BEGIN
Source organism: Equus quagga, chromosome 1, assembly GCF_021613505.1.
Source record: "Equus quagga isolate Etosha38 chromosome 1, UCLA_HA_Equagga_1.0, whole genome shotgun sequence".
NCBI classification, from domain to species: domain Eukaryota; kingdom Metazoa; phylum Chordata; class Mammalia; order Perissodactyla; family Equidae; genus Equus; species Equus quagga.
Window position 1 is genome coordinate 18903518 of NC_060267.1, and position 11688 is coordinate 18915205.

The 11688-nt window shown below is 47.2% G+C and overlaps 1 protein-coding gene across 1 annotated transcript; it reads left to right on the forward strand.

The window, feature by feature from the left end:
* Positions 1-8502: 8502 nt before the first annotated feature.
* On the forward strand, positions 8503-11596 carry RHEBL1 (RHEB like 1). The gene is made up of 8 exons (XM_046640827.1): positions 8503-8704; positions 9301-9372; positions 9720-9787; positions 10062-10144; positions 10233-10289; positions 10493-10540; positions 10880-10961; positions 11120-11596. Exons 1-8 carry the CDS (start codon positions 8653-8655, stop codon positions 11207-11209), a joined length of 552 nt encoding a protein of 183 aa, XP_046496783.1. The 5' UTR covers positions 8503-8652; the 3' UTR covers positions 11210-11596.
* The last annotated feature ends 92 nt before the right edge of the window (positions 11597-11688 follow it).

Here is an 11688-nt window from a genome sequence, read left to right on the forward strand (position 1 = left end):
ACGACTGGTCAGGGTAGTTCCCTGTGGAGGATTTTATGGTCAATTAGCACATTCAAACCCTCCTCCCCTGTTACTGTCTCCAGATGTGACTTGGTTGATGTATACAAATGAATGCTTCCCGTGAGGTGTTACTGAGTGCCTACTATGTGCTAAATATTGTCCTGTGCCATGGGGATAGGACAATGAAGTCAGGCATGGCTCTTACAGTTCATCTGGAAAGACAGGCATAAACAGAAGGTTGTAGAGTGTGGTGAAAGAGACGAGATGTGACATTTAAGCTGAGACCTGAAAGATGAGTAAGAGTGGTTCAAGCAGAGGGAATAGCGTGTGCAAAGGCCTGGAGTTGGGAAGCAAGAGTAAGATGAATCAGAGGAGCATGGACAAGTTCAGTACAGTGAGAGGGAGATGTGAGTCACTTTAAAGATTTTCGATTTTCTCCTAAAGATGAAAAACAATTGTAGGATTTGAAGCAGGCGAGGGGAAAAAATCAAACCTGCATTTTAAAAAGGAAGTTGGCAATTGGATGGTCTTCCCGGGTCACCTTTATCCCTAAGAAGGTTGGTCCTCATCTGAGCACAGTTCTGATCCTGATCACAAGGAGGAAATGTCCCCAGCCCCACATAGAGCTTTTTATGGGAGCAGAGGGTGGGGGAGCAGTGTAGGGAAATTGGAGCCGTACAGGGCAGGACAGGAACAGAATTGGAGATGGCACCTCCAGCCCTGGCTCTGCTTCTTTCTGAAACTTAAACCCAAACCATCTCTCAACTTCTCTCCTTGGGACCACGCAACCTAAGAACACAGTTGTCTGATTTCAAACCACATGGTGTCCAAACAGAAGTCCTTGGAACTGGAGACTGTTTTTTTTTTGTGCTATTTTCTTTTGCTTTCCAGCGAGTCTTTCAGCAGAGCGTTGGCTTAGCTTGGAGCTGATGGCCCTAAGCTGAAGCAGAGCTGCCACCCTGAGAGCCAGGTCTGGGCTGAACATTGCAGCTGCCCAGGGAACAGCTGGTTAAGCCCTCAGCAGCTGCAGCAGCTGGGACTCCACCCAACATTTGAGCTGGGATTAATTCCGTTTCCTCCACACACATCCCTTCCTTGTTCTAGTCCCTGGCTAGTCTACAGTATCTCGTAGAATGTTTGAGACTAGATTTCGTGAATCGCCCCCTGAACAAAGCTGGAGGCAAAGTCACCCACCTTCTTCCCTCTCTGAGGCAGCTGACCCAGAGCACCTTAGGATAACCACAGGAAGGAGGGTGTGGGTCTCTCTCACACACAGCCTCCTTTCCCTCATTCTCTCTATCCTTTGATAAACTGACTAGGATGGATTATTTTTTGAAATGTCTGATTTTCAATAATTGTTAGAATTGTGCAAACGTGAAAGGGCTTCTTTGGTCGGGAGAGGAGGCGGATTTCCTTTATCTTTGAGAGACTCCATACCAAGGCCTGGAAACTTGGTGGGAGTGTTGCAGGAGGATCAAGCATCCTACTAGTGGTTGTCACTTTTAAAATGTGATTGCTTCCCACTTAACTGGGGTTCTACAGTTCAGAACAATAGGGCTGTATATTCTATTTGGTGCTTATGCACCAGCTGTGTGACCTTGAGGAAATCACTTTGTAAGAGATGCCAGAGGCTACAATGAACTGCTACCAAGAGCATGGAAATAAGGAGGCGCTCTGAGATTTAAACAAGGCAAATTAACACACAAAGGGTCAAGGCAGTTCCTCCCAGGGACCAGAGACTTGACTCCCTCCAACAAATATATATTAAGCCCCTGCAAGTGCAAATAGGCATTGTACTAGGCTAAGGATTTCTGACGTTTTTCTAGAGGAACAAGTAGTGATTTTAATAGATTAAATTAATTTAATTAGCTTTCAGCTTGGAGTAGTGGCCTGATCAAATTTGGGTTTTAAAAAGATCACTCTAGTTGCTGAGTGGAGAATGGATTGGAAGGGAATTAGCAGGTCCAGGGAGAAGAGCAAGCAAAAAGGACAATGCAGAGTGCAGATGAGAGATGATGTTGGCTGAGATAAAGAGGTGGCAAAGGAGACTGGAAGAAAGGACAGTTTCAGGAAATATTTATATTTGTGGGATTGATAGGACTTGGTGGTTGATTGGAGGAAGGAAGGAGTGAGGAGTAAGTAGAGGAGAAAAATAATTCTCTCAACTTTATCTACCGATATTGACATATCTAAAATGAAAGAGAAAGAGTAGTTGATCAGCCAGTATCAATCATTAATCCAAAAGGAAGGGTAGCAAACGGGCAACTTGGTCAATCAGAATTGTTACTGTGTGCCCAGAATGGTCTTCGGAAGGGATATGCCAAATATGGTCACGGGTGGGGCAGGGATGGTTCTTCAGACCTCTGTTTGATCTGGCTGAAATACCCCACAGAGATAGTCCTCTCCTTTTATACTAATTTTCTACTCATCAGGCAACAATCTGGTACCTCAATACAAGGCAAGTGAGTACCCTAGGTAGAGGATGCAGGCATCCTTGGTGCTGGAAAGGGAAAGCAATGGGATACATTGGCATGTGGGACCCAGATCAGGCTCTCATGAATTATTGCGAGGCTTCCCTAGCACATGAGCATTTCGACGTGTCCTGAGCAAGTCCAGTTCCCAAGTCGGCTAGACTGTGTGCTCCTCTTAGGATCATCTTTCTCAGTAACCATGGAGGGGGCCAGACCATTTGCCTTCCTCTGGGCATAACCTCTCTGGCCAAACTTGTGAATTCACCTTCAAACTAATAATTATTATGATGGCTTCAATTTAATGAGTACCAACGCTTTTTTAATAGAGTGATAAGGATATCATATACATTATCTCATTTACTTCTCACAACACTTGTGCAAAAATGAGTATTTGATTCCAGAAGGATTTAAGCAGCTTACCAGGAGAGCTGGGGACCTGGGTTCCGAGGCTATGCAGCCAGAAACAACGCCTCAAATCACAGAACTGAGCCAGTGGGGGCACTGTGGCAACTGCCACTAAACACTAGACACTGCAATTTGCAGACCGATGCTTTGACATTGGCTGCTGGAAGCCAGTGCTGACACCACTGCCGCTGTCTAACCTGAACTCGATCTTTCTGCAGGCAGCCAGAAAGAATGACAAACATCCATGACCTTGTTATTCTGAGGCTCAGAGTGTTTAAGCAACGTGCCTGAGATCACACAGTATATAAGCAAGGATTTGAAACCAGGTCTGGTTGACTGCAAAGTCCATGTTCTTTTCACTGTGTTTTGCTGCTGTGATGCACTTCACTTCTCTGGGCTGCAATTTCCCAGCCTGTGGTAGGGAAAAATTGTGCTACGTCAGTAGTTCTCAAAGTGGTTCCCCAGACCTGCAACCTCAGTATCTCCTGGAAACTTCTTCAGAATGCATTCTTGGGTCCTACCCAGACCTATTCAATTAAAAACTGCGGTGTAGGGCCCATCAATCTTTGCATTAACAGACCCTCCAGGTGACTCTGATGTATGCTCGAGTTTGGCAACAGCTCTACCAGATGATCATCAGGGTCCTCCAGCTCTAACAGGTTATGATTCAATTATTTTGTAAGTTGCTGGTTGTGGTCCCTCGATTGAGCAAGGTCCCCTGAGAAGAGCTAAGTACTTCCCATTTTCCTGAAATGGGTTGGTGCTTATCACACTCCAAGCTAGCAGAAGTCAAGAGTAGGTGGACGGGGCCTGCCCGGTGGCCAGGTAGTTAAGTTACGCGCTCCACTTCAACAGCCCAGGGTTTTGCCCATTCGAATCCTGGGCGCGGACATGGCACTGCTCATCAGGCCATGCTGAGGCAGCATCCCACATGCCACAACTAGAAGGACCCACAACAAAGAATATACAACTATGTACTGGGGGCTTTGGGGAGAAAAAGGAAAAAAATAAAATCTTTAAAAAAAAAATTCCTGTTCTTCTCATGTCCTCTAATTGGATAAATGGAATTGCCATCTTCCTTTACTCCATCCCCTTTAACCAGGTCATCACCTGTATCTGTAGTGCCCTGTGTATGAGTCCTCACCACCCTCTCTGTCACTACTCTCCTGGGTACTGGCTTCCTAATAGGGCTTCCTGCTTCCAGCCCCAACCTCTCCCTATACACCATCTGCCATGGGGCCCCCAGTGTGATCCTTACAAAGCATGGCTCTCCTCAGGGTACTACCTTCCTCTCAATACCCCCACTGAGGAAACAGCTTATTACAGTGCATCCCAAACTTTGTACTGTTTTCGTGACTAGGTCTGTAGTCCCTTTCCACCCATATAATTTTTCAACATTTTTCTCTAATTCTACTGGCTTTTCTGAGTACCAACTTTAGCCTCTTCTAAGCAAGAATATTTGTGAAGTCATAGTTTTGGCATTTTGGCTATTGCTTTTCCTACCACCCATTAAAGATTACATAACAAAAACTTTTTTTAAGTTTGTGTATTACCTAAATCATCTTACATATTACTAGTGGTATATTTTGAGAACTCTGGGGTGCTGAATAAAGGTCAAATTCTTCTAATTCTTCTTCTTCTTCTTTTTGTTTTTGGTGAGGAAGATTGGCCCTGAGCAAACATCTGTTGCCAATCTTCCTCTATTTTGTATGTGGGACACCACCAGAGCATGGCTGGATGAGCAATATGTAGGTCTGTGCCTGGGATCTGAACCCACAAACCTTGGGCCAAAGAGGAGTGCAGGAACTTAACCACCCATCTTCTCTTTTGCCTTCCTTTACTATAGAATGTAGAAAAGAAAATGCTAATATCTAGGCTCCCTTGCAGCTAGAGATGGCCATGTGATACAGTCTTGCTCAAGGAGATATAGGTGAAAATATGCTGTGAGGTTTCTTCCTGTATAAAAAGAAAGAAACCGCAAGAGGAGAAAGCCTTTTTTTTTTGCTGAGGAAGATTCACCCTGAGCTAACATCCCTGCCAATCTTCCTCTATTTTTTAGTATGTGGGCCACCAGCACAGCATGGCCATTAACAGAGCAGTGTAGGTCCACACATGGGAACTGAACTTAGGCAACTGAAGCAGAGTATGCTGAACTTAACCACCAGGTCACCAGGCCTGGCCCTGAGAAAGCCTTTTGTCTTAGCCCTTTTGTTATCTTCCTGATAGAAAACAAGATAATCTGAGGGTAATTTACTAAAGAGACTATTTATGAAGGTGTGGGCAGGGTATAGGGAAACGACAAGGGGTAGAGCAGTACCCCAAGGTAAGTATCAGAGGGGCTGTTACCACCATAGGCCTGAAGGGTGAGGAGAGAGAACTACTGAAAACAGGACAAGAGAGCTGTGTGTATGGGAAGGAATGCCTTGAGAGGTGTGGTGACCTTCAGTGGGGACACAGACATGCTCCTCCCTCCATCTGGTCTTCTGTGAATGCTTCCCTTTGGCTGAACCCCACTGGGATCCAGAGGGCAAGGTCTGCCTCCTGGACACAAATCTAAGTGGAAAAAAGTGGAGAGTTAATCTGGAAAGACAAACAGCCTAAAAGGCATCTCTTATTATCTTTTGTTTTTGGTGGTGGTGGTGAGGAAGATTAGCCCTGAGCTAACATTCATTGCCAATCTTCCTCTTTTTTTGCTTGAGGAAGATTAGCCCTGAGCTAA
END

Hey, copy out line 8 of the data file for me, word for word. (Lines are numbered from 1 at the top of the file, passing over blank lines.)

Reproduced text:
* On the forward strand, positions 8503-11596 carry RHEBL1 (RHEB like 1). The gene is made up of 8 exons (XM_046640827.1): positions 8503-8704; positions 9301-9372; positions 9720-9787; positions 10062-10144; positions 10233-10289; positions 10493-10540; positions 10880-10961; positions 11120-11596. Exons 1-8 carry the CDS (start codon positions 8653-8655, stop codon positions 11207-11209), a joined length of 552 nt encoding a protein of 183 aa, XP_046496783.1. The 5' UTR covers positions 8503-8652; the 3' UTR covers positions 11210-11596.